In February, the Federal Energy Regulatory Commission released two policy statements that acknowledged the Commission’s role in shaping the nation’s transition to a low-carbon future and called for the consideration of climate impacts in pipeline certificate proceedings. Today, the Institute for Policy Integrity filed two comment letters to these proposed policy statements.
In one of our comment letters—filed jointly with over two dozen legal scholars from institutes across the country—we rebut arguments from opponents of the policies that the Commission lacks authority to consider climate effects in its oversight of natural gas infrastructure under the Natural Gas Act. This letter provides extensive evidence from the past 80 years to establish that the Commission’s consideration of climate impacts in pipeline certificate proceedings is consistent with legislative design, regulatory precedent, and Supreme Court case law. It also rejects opponents’ argument that the consideration of climate impacts in certificate proceedings presents a major question of law that Congress has not delegated to the Commission, explaining how these policy statements do not remotely resemble the types of regulatory expansions to which the doctrine has previously been applied.
In our other comment letter, we explain that the policy statements serve as an important step toward ensuring that upstream and downstream emissions are properly considered in line with the Commission’s statutory obligations, but provide several suggestions for improvements. First, the Commission should presume that upstream emissions are reasonably foreseeable and develop a default method for estimating emissions using national or regional information in the absence of project-specific information from the applicant or other stakeholders. Second, the Commission should ensure that any project-specific information on climate impacts align with information provided to justify project need. Third, the Commission should use the social cost of greenhouse gases when assessing climate impacts of a proposed project. Fourth, the Commission should ensure that it has a way to verify that mitigation efforts are additional and real, and should recognize that renewable energy credits (as they exist today) are not a good option for offsets as they do not necessarily result in a decrease in GHG emissions from overall energy use and production.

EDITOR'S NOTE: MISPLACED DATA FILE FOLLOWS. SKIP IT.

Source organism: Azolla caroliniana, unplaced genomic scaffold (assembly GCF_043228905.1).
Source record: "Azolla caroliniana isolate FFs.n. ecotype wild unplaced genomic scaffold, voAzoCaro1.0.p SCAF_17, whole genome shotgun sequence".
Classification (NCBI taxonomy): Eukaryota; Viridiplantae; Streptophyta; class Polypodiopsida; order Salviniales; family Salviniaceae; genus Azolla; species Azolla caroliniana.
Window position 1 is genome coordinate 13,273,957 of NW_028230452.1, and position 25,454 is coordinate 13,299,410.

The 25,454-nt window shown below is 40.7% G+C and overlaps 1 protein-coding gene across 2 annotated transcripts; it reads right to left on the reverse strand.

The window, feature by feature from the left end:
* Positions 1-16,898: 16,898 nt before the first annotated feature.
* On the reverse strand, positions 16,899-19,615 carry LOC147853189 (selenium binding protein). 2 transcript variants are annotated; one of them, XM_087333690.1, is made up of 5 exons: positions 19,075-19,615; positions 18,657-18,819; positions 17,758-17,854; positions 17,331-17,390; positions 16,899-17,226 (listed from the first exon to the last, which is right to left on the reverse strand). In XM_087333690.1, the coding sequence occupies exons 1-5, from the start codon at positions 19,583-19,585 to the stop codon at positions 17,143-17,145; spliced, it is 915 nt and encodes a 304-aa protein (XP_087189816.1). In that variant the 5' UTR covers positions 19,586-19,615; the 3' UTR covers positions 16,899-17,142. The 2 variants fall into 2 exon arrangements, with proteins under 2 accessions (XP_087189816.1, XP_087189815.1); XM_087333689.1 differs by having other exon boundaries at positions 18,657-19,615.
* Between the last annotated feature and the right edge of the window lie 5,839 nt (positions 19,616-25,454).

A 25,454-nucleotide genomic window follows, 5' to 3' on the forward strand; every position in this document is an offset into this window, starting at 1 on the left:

This comment letter also provides further support for the Draft Updated Certificate Policy Statement’s decision to move away from reliance on precedent agreements. The comments explain that even non-affiliate precedent agreements may be insufficient evidence of market need because these arrangements do not reflect social costs and benefits, and contracting decisions are not influenced by a robust objective indication of need for new investment. As such, the comments recommend that FERC generally require other market studies be presented to demonstrate market need.